American vs. Russian dating


Actual picture of my and Mr. B's wedding. From the 1920s. Also, Mr. B is a Bolshevik.

I’ve been married for over eight months.  This makes me a relationship expert.  While I was talking this weekend with Mr. B, we got on the topic of dating and marriage.  As we were talking, I thought “If this conversation were public, it would definitely offend the greatest number of people possible. Time to post it!”

We decided that Americans are way too picky when they date, for all the wrong reasons, which is why some Americans tend to marry late.   The average age for American marriage is now 28 for men and about 27 for women. That’s insane.  When my dad was 28, I was six years old.  As a result, my dad is now the youngest out of all the parents I know and he is chillin’ and enjoying me being married and is able to help us in the full capacity.  For example, if we buy a house, he will help us move, paint, etc.  I’m not saying we want him to, but at this point of our lives we don’t have to worry about him being in a nursing home, etc. It’s a beautiful thing.    Whenever we get around to having kids (it’s on our to-do list, right under “buy milk” and “return library books”) we’re not going to be in our thirties (we hope).  It’s hard to have kids that late.  Other people have written about this, including Penelope Trunk (whom, as you may recall, I disapproved of earlier, but I completely agree with her on this one.) Also, even though I’m pretty big on feminism and choice, etc, it’s not good for female biology, no matter how you slice it.

Americans (and maybe other people, but, yeah, mostly Americans) tend to date just to date for the heck of it in the beginning.  Russians (and maybe other immigrant/ethnic groups that I am too lazy to look up) date immediately looking for a serious relationship and for marriage.  Otherwise, why waste your time?

On the dating habits of young Russians, she said: ”Your attitude is that you are doing it for a higher purpose. A lot of people in the American community seem to date so that they have something to talk about with a friend at dinner.”

”If you are going out with someone for two years and you haven’t figured out some integral part of the relationship and you’re not sure and you don’t know, then you shouldn’t be together.”

I’ve noticed this occasionally with American friends, that they’ll date someone for no apparent reason, and break up with them for small slights, like, “She didn’t brush her teeth correctly,” or, “She called her mom too often.”  Not exactly, but silly reasons that should not be deal breakers at all.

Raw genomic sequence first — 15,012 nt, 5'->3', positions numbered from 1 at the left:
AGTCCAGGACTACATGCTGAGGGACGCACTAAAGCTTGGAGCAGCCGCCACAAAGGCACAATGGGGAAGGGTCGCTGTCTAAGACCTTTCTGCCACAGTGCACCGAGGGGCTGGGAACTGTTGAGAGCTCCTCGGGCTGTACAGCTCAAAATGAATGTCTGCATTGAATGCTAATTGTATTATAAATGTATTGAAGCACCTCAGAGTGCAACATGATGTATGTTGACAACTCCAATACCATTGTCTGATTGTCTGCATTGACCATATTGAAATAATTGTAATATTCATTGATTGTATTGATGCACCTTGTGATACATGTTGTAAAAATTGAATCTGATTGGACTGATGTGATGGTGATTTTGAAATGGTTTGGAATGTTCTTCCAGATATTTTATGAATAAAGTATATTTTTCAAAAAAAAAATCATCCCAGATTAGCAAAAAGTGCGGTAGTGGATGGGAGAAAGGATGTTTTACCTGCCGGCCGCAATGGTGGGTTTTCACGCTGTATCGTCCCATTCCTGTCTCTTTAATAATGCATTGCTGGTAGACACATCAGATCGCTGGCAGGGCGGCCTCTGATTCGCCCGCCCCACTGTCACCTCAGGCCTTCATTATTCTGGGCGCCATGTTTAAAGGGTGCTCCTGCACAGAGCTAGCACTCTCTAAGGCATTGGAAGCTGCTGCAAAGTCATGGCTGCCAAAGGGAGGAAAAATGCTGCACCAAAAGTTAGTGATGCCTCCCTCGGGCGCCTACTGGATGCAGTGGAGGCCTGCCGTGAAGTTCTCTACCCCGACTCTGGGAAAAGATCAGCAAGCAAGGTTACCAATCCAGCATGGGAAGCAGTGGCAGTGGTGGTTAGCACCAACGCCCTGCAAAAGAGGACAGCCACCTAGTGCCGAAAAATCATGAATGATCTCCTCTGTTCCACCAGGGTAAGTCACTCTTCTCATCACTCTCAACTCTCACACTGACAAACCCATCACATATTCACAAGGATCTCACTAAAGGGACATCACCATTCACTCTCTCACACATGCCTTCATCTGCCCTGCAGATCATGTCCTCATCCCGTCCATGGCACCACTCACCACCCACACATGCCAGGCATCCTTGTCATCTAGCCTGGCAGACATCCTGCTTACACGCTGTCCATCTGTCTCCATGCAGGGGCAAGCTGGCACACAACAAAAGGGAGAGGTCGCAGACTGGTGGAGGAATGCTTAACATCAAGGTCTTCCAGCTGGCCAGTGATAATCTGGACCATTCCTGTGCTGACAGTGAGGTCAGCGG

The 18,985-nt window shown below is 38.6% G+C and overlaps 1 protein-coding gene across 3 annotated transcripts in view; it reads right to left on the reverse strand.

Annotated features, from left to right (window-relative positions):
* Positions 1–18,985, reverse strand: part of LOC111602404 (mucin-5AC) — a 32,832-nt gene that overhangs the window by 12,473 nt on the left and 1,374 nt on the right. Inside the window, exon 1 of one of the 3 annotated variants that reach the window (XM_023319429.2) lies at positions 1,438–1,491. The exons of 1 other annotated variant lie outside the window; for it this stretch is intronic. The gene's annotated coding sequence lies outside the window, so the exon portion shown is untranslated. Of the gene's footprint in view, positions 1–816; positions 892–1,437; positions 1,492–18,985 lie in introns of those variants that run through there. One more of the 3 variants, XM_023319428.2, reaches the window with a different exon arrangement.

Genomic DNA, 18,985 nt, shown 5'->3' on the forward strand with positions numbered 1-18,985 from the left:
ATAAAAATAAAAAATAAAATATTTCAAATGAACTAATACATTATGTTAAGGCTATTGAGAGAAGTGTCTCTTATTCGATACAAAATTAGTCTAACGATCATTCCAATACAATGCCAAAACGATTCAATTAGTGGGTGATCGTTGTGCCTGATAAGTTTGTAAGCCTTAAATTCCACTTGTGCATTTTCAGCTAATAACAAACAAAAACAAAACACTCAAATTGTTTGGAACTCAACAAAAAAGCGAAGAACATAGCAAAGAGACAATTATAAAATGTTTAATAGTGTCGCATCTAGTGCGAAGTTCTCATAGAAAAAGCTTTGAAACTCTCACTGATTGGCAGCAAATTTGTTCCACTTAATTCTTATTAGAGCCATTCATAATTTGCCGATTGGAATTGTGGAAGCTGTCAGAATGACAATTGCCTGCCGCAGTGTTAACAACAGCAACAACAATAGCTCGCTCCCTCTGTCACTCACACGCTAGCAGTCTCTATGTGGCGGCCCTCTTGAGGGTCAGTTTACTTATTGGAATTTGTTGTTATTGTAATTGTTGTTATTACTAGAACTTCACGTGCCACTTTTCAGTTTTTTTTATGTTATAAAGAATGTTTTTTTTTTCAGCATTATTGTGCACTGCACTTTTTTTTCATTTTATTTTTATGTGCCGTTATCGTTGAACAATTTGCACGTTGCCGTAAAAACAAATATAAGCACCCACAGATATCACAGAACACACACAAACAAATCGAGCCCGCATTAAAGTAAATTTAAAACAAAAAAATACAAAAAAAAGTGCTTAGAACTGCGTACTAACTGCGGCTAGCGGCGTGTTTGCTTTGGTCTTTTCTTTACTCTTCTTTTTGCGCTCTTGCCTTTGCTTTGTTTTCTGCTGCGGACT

Mr. B and I agreed that the key parts of a relationship that you should break up over include whether you can trust the person, whether you think they will provide for your family, and whether you think they are generally a good person.  Bad reasons not to continue a relationship include the fact that they crack their knuckles too much, the fact that they leave the cap on the shampoo open, the fact that sometimes they don’t put the milk back in the fridge, and the fact that they order cranberry juice at every restaurant they go to. For the record, no one in our relationship is guilty of any of these things.

Too often, I think, people tend to go into relationships not thinking about the key question, “Would I start a life/family with this person?”  Is it because of some cultural conditioning that Russians do?  Or just because we like to think about the long term (meaning death) a lot?  We are a very pessimistic people.

The little quirks you can live with and sometimes even ask the other person to fix.  If you get married younger, this becomes much easier, because the older people are, the more they settle into their habits.  I remember listening to one This American Life where the parents of the narrator divorced and got remarried because A)they had changed for the better and B) they decided that they didn’t want to start explaining themselves to someone else later in life when they had shared their youth.  Remarriage to your same partner: not highly recommended for everyone, but I can see the point.

I realize that I am not big enough for a statistically significant sample size (but yo’ moma is so fat, she probably is), but all the Americans the same age as me I know are unmarried, with maybe three exceptions, and they tend to skew religious, which may influence their decision.  All the Russians my age are married.  Did we make the right choice?  Only time will tell.  For now, I will focus on the shampoo cap.